Montgomerie swinging for major breakthrough

Scot would be right at home at Carnoustie

July 15, 1999|By CHICAGO TRIBUNE

CARNOUSTIE, Scotland -- He is the golfer Americans love to hate. He is an annoying mix of pouty and brash.

Even when Colin Montgomerie breaks into a smile, it looks as if the edges of his mouth are fighting the permanent frown that seems creased into his face.

Yet there would be no better winner at this week's British Open at Carnoustie than Montgomerie. The site of the dour Scot holding the Claret Jug on his native soil might even warm the heart of his harshest detractors.

Probably not.

It's hard to root for Montgomerie. But then again, if you have an appreciation for golf, it is hard not to.

Nobody wants to win a major more than Montgomerie. Nobody also faces more pressure here than Montgomerie.

A few more years of failure, and Montgomerie, 36, could go down as the best player to never win a major. The local hero also has a dreadful record in the British Open, missing the cut in five of the last seven years.

When asked if he felt any extra pressure this week, Montgomerie said: "No, not really. The amount of pressure I put on myself is enough, so there is no added pressure."

Then Montgomerie must be feeling enough pressure to bust a valve. Look for it to show on the course.

Montgomerie always has the sour look of a person who was served a piece of bad haggis, a local dish involving sheep innards -- is there a piece of good haggis? -- and Americans added to his grumpiness by heckling him at the 1997 and 1998 U.S. Opens.

There was reason even if the behavior wasn't justified. Off the course, Montgomerie can come off as arrogant, snappish and too frank for his own good.

Before the 1997 Ryder Cup, Montgomerie was tactless when he said that Brad Faxon wouldn't be on top of his game because he was going through a divorce. The comment was woefully out of place considering Faxon didn't need to be reminded that he was experiencing a painful time.

"Monty is a few french fries short of a Happy Meal," said Dave Feherty, a European Ryder Cup member and now a CBS analyst. "His mind goes on vacation and leaves his mouth in charge."

Another typical Montgomerie exchange took place at the 1998 U.S. Open. Jim Murray, the late Pulitzer Prize-winning columnist for the Los Angeles Times, asked Montgomerie why he was so successful.

Montgomerie smugly looked at Murray and said: "Well, I'm very good."

After an awkward moment, Murray came back with the perfect retort. "Congratulations," he said.

At the very least, Montgomerie never is dull and always compelling. Especially as a player.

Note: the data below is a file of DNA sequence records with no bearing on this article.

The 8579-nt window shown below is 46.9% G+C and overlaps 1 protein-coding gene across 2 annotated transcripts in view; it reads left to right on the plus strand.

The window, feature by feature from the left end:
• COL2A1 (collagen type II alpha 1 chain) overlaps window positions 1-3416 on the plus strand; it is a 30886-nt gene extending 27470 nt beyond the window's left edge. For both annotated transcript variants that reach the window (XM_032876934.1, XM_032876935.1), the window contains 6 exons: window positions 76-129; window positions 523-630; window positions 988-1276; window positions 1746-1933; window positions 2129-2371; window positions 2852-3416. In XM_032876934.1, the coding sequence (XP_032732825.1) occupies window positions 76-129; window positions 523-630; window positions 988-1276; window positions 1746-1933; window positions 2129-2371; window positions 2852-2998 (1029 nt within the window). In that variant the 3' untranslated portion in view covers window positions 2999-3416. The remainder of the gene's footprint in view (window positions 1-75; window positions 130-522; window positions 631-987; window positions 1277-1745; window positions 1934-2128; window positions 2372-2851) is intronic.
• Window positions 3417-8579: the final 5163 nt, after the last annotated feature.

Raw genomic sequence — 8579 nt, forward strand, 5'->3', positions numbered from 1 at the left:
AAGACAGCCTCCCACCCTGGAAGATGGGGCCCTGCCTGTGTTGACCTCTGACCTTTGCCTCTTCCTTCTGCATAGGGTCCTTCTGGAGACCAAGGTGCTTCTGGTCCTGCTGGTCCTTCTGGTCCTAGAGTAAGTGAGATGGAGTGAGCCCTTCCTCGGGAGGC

Montgomerie has been Europe's best player during the 1990s. He is deadly straight off the tee, which will be a huge asset this week on Carnoustie's 3-inch wide fairways.

To use his own words, he is very good. But Montgomerie hasn't been quite good enough to win a major.

Montgomerie lost a U.S. Open playoff to Ernie Els in 1994. He fell again in a playoff to Steve Elkington at the 1995 PGA Championship. The emotion swelled down the stretch at the 1997 U.S. Open. He missed a key par putt on the 17th hole, as he lost the title again to Els.

Afterward, Montgomerie was shown crying on his wife's shoulders. He admitted that "this major thing is getting to me."

Montgomerie comes into this Open with some momentum. He won the Loch Lomond Open last week in Glasgow, his first victory ever in Scotland.

He fired a 64 in the final round to get past young sensation Sergio Garcia. His irons were so sharp that he rarely had a long birdie putt.

Montgomerie knows what he can do at Carnoustie. He holds the course record of 64. Although the mark is safe with the brutal setup, Montgomerie is well-suited to handle the conditions.

It would be a dream for Montgomerie to win an Open in Scotland, but he added: "It would be a dream to win any major."

Montgomerie doesn't care when it happens or where. He just wants one major title to make his career complete.

He minces no words. Noting that the last European winner in a British Open was Nick Faldo in 1992, Montgomerie was asked if the continent was overdue.

"We are well overdue," he said. "Especially for a Scottish winner, especially for my win."

Like him or not, there's no beating the truth.

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